The miracles of Jesus and the Apostles function as previews of the resurrection and consummation when believers will undergo the complete healing for which they long. The hope of believers is that one day all of the ills of this world will be cast under the feet of the Redeemer when He returns to transform His people into His glorious image. In his book The Coming of the Kingdom, Herman Ridderbos summarized the eschatological-sign nature of Jesus’ healing miracles in the following way:
Jesus’ miracles have an eschatological character as messianic deeds of salvation. This follows from . . . the fact that the cure of diseased persons, the raising of the dead, etc., are to be considered as the renewal and the re-creation of all things, manifesting the coming of the kingdom of heaven. These miracles, however, are only incidental and are therefore not to be looked upon as a beginning from which the whole will gradually develop, but as signs of the coming kingdom of God.1
This explanation accounts for both the selective and the temporal nature of Jesus’ healing miracles. We should not view the healing ministry of Jesus as something progressive and continual—as if it manifests itself throughout human history in order to seamlessly bring about the new heavens and the new earth.
A more difficult question concerns the connection between Christ’s miracles of healing and His work on the cross. If the atoning sacrifice of Jesus is the epicenter of the inaugurated kingdom of God, how do His miracles of healing relate to His death on the cross? The most significant explanation is found in Matthew’s appeal to Isaiah 53:4, where Matthew ties the healing ministry of Jesus to Isaiah’s prophesy about the suffering Savior:
That evening they brought to him many who were oppressed by demons, and he cast out the spirits with a word and healed all who were sick. This was to fulfill what was spoken by the prophet Isaiah: “He took our illnesses and bore our diseases.” (Matt. 8:16–17)
The substitutionary nature of Christ’s work applies not merely to the sin of His people, but also to the misery they experience in this life. Again, Ridderbos reflects on this fact when he notes:
It is important that in Matthew 8:16–17 Jesus’ manifold cures are called the fulfillment of the prophecy of Isaiah 53:4: “He hath borne our griefs and carried our sorrows.” Here we find the thought that in His messianic work, Jesus takes over the burden of disease and suffering from men. It is true that in this passage Jesus does not appear as the one who takes this burden on Himself in His suffering (as does the Servant of the LORD in Isaiah 53:4). But the thought of such a transfer is clearly present and is explained in the light of the prophecy of Isaiah 53:2.
A great exchange occurred between Jesus and those He healed during His ministry. Jesus took the burden of the miseries of His people on Himself by virtue of His sufferings. When Jesus entered into His passion, He was blindfolded, beaten, and mocked. He was then nailed to the tree and poured out His blood unto death. Each healing miracle finds a counterpart in what the Savior suffered. Jesus was blindfolded in the place of the blind, became lame for the lame, became paralyzed for the paralytics, poured out His blood for those with an unstoppable flow of blood, became silent for the mute, had the powers of evil unleashed on Himself for those who had been demon-possessed, and was raised from the dead in order to raise the dead.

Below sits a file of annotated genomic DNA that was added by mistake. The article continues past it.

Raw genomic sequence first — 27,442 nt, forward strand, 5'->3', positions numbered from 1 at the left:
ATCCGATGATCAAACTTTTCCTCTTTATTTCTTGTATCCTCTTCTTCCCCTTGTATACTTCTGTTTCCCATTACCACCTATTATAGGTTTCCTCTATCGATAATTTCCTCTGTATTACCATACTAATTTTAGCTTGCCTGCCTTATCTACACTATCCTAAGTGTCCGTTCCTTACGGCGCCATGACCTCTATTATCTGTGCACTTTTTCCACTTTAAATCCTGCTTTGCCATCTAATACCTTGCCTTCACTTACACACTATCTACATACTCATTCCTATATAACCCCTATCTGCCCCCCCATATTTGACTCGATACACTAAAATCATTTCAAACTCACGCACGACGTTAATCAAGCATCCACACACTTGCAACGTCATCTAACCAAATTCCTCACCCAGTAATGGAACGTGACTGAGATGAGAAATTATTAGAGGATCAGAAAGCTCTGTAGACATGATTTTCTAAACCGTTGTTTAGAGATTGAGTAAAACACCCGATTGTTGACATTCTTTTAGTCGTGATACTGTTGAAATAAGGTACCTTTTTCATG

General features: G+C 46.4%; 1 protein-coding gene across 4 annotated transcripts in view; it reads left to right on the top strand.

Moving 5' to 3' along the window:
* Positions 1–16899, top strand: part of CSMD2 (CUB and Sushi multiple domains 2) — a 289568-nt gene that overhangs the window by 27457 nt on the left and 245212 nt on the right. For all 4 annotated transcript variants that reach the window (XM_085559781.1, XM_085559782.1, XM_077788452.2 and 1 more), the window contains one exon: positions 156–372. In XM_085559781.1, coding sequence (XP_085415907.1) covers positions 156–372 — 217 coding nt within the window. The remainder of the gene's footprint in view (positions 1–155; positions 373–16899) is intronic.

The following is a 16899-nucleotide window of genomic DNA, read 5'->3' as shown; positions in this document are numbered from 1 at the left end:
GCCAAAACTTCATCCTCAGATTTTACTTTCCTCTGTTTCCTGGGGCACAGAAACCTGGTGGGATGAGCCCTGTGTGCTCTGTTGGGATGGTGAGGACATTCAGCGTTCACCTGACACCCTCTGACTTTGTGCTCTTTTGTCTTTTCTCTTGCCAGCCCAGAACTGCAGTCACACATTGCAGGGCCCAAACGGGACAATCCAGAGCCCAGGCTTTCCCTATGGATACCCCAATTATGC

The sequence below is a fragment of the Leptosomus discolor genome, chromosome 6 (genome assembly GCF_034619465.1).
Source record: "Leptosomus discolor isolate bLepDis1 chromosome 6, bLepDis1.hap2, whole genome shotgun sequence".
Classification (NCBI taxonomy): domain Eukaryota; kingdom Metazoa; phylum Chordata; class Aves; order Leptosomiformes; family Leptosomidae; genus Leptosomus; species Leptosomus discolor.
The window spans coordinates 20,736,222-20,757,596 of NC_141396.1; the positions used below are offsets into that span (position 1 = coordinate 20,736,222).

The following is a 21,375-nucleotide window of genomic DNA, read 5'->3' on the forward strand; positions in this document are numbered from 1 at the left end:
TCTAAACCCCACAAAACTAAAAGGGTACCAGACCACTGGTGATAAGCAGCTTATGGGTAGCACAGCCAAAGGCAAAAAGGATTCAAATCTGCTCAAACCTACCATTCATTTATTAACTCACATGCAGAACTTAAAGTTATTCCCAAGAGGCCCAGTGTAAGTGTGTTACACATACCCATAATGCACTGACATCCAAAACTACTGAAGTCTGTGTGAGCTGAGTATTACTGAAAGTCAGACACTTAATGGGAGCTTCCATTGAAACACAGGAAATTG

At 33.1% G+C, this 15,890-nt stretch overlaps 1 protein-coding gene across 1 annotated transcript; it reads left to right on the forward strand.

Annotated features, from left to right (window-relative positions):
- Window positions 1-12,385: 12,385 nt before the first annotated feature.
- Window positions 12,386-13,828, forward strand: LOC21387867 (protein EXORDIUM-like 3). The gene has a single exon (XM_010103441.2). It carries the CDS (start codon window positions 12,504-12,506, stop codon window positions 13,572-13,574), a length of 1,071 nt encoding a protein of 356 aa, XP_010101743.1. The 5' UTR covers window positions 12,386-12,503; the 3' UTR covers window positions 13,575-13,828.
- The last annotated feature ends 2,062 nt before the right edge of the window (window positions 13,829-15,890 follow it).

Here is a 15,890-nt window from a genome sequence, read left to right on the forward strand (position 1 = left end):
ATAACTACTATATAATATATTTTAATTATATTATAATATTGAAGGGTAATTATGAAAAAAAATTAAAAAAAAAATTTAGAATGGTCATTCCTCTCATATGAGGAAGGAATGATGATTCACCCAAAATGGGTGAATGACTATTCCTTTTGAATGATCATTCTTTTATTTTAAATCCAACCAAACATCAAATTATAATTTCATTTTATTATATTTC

On the cross, the sinless One became unclean so that unclean sinners can be made clean before God. The law indicated that if someone touched a leper or a person who had died, they became ceremonially unclean. In the act of healing, Jesus touched both the leper and the dead (Luke 5:13; 7:14). Though the substitutionary transfer of the uncleanness was not evident immediately, it becomes clear that Jesus became the most ceremonially unclean person who had ever lived when He hung on the cross under the wrath of God (2 Cor. 5:21; Gal. 3:10–13). Just as Christ took our sin on Himself, He took our misery on Himself. Jesus substituted Himself for those for whom He had come into the world to save. In order to give us the hope of eschatological forgiveness, restoration, and life, Jesus had to take all our sin and our sickness on Himself in His sufferings.
Our confidence in Christ is not in the assurance that He will heal all of our sickness and disease in this life. Though God does often heal His people who cry out to Him for healing in the here and now, He has secured lasting healing of our whole person at the resurrection. In Christ, God “forgives all your iniquity, [and] heals all your diseases” (Ps. 103:3). However, our hope as believers is that we will experience the full realization of the substitution of Christ on the day of resurrection. There is a day coming for believers when “death shall be no more, neither shall there be mourning, nor crying, nor pain anymore, for the former things have passed away” (Rev. 21:4).